TATSA Mills Torreon, Mexico, with Wirtgen
BY Tom Kuennen
In Torreón, Mexico, the pavement along the main urban road had to be removed so that a brand new Bus Rapid Transit (BRT) system can be implemented. The project in one of Mexico’s most important economic and industrial centres included a new, exclusive hydraulic concrete BRT lane plus the rehabilitation of two adjacent asphalt lanes. The project will result in better mobility, increasing traffic safety for city residents. However, before it could build the new lanes, milling contractor Triturados Asfalticos de Torreón S.A de C.V. (TATSA) faced the challenge of milling off the entire pavement at a maximum depth of 10 to 12 inches (25 to 30 centimeters).
Why Wirtgen’s W 150 CF Milling Machine?
The W 150 CF was capable of performing the milling work in one single pass, though TATSA sometimes milled off the pavement in two or three passes depending on the requirements of the respective stretch. “These roads are old and in the course of several years, they have been paved over many times without any milling work,” Engineer Gisela Gutiérrez explained. She’s the production coordinator at TATSA. “In some areas, the pavement is even above the level of the footpath.”
The entire project covers a length of 15 miles (24.3 kilometers) and includes 5.8 miles (9.3 km) of inner-city lanes in Torreón and 9.3 miles (15 km) of highway between Torreón and Matamoros. The tender stipulated a single milling machine that could work at various locations in the city within the same day. To fulfil this specification and meet the demands of a large-scale project in confined spaces, the contractor chose Wirtgen’s W 150 CF with a 6-foot (1800-mm) milling drum assembly.
The W 150 CF can be swiftly relocated on the job site or between contract work sections with a travel speed of up to 4.6 mph (7.5 km/h). “Before participating in this tender, we talked to the applications experts from the Wirtgen Group dealer Construmac and soon agreed that the W 150 CF would be the best solution for this job,” the proprietor of TATSA, Engineer Ruben Tinoco, said. “The ordering authority agreed. After its arrival, the machine immediately convinced us. In the meantime, we have ordered a new model for further projects in Mexico.”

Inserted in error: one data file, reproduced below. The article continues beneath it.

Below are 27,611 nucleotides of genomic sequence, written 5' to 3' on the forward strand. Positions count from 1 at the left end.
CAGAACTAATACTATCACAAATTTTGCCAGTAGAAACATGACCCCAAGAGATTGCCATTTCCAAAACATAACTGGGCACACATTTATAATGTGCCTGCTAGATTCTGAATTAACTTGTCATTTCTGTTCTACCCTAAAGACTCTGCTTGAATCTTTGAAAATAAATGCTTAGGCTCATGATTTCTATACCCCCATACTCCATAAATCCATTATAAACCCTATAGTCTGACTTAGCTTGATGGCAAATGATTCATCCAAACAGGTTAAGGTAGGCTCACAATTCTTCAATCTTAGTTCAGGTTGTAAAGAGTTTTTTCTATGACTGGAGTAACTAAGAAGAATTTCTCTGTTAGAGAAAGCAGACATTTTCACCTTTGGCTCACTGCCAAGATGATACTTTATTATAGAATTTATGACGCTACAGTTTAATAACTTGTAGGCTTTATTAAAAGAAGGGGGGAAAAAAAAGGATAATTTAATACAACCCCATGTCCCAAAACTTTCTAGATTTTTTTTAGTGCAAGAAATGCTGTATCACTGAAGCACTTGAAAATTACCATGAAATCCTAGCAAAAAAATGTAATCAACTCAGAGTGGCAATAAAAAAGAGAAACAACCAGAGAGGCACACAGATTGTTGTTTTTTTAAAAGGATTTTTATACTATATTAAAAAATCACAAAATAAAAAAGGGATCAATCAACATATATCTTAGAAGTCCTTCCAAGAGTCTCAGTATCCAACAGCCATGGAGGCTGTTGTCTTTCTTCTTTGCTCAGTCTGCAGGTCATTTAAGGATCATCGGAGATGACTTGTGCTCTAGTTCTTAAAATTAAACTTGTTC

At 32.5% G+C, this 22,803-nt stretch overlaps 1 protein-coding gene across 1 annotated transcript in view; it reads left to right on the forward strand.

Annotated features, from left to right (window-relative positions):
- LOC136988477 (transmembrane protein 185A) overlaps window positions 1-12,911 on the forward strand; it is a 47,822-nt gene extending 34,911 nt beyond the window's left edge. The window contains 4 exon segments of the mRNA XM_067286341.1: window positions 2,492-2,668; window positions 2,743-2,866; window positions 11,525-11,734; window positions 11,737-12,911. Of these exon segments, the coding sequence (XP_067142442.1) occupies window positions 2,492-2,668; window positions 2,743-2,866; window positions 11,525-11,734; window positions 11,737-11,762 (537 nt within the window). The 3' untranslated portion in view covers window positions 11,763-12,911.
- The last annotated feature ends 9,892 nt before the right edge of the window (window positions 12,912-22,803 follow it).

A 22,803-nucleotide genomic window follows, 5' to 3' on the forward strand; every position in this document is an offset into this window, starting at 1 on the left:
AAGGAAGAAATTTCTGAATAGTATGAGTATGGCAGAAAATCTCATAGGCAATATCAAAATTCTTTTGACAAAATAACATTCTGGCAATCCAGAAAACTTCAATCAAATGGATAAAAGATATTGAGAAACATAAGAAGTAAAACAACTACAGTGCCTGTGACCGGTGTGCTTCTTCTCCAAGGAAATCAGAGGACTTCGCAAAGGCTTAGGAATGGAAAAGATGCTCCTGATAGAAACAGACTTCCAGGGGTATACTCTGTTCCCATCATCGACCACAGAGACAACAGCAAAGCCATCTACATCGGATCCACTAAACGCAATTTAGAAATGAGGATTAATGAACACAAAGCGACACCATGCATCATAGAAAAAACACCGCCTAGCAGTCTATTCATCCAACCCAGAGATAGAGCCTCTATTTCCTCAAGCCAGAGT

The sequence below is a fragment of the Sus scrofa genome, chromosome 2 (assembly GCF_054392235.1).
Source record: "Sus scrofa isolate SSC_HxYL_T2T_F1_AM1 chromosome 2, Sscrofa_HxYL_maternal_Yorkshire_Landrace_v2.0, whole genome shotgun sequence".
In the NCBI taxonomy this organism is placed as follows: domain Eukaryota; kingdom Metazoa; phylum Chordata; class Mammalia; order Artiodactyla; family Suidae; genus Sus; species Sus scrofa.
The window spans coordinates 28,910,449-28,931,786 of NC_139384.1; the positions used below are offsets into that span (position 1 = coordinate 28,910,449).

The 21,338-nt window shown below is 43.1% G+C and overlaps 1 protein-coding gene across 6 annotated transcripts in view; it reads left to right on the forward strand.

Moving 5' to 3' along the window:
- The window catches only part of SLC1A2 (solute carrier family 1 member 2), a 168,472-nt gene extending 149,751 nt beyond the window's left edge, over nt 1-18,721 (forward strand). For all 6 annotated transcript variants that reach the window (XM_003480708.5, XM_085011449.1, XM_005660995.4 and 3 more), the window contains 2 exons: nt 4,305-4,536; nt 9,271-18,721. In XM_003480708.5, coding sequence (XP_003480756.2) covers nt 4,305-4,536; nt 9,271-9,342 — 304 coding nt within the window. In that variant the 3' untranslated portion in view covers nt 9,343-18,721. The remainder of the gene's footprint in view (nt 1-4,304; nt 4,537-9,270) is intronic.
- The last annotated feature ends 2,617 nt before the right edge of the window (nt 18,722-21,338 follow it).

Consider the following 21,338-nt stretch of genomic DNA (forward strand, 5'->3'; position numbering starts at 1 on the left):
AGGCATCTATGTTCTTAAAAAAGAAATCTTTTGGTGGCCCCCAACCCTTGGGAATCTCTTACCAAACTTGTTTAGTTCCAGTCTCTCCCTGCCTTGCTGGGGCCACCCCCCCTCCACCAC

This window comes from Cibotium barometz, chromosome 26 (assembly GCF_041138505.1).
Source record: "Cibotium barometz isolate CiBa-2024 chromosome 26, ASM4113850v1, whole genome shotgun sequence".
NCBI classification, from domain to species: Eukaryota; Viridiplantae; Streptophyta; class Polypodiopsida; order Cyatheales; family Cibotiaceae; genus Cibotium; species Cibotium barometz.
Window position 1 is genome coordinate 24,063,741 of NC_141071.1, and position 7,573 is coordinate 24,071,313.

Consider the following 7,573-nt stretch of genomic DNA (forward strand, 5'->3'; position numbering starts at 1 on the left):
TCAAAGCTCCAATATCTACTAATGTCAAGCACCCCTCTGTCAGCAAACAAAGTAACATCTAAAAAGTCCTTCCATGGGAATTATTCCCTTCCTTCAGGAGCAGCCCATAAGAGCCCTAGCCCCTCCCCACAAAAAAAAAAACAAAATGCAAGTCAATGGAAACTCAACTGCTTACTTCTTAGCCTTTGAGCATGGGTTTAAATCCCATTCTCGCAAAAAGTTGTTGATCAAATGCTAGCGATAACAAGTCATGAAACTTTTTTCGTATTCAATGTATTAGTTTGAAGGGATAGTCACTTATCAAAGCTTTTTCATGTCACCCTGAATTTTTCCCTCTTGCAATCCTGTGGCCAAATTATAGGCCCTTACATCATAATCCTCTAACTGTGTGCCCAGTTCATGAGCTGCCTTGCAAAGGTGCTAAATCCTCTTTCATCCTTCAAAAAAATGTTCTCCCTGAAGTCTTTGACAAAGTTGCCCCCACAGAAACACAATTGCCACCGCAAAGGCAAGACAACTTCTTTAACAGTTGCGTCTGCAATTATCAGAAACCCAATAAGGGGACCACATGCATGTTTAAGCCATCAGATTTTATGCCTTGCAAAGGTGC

Minimize Disruptions, Get Results
Today, work on urban job sites must be completed much faster and more dynamically to minimize the impact on traffic, residents, workers and pedestrians. In Torreón, minimizing the disruption to traffic was an essential goal. According to Tinoco, the plan is similar to those he has seen applied on job sites in Europe. “I spent a holiday in Finland. At 6 p.m., a paving train composed of Wirtgen GROUP machines arrived in front of my hotel in Helsinki. The next morning when I got up, all the equipment was gone and the road was perfectly paved. We want our jobs in Mexico to be carried out just as quickly and efficiently, with minimal impact on traffic and to a high quality.”
To achieve optimum milling results, the W 150 CF offers levelling technology. When the surface course is removed, the Level Pro Plus levelling system continually compares the actual milling depth with the current target milling depth. Level Pro Plus is designed to work with a wide variety of sensors—cable, hydraulic cylinder, sonic and slope sensors, or laser and sonic ski sensors, as well as multiplex systems—and to be extended as required. 3D levelling is also possible thanks to integrated interfaces, which are compatible with 3D systems from common manufacturers.
In Torreón, TATSA used the multiplex system. With this system, three sensors on each side of the machine scan the height. The automatic levelling system factors all three measurements into its analysis so that the pre-set target milling depth is met exactly, while ensuring that any unevenness in the road surface is not copied.
“Working with the Wirtgen Level Pro Plus levelling system is intuitive and convenient; the result is an evenly milled, level surface,” Engineer Liborio Frias Estrada said. He was the coordinator for the BRT project in Torreón. “This is a crucial factor when it comes to paving the new surface courses and avoiding costly correction measures in the form of asphalt levelling courses.”